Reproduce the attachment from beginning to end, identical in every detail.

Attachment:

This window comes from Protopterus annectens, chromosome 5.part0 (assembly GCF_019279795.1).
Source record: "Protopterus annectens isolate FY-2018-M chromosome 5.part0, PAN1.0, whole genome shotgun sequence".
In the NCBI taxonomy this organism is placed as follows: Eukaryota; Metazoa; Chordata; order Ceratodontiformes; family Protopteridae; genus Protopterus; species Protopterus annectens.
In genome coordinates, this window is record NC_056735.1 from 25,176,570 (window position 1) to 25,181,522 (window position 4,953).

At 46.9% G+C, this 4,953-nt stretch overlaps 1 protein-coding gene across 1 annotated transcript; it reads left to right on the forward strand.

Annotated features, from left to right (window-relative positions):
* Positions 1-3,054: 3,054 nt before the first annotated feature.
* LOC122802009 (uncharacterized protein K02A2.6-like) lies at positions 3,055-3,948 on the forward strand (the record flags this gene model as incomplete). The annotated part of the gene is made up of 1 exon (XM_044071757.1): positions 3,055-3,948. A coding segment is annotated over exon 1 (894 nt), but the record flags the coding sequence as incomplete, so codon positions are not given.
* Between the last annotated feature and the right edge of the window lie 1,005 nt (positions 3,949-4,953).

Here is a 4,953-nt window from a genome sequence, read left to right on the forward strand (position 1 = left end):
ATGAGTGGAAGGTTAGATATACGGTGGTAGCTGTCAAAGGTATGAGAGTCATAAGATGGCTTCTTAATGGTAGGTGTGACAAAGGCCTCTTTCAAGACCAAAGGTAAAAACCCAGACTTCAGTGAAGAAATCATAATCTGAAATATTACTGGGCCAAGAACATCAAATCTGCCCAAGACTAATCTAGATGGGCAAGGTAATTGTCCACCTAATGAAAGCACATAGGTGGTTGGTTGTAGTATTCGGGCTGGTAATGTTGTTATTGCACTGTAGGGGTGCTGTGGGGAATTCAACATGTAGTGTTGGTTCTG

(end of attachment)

This window comes from Protopterus annectens, chromosome 5.part0 (assembly GCF_019279795.1).
Source record: "Protopterus annectens isolate FY-2018-M chromosome 5.part0, PAN1.0, whole genome shotgun sequence".
In the NCBI taxonomy this organism is placed as follows: Eukaryota; Metazoa; Chordata; order Ceratodontiformes; family Protopteridae; genus Protopterus; species Protopterus annectens.
In genome coordinates, this window is record NC_056735.1 from 25,176,570 (window position 1) to 25,181,522 (window position 4,953).

At 46.9% G+C, this 4,953-nt stretch overlaps 1 protein-coding gene across 1 annotated transcript; it reads left to right on the forward strand.

Annotated features, from left to right (window-relative positions):
* Positions 1-3,054: 3,054 nt before the first annotated feature.
* LOC122802009 (uncharacterized protein K02A2.6-like) lies at positions 3,055-3,948 on the forward strand (the record flags this gene model as incomplete). The annotated part of the gene is made up of 1 exon (XM_044071757.1): positions 3,055-3,948. A coding segment is annotated over exon 1 (894 nt), but the record flags the coding sequence as incomplete, so codon positions are not given.
* Between the last annotated feature and the right edge of the window lie 1,005 nt (positions 3,949-4,953).

Here is a 4,953-nt window from a genome sequence, read left to right on the forward strand (position 1 = left end):
ATGAGTGGAAGGTTAGATATACGGTGGTAGCTGTCAAAGGTATGAGAGTCATAAGATGGCTTCTTAATGGTAGGTGTGACAAAGGCCTCTTTCAAGACCAAAGGTAAAAACCCAGACTTCAGTGAAGAAATCATAATCTGAAATATTACTGGGCCAAGAACATCAAATCTGCCCAAGACTAATCTAGATGGGCAAGGTAATTGTCCACCTAATGAAAGCACATAGGTGGTTGGTTGTAGTATTCGGGCTGGTAATGTTGTTATTGCACTGTAGGGGTGCTGTGGGGAATTCAACATGTAGTGTTGGTTCTG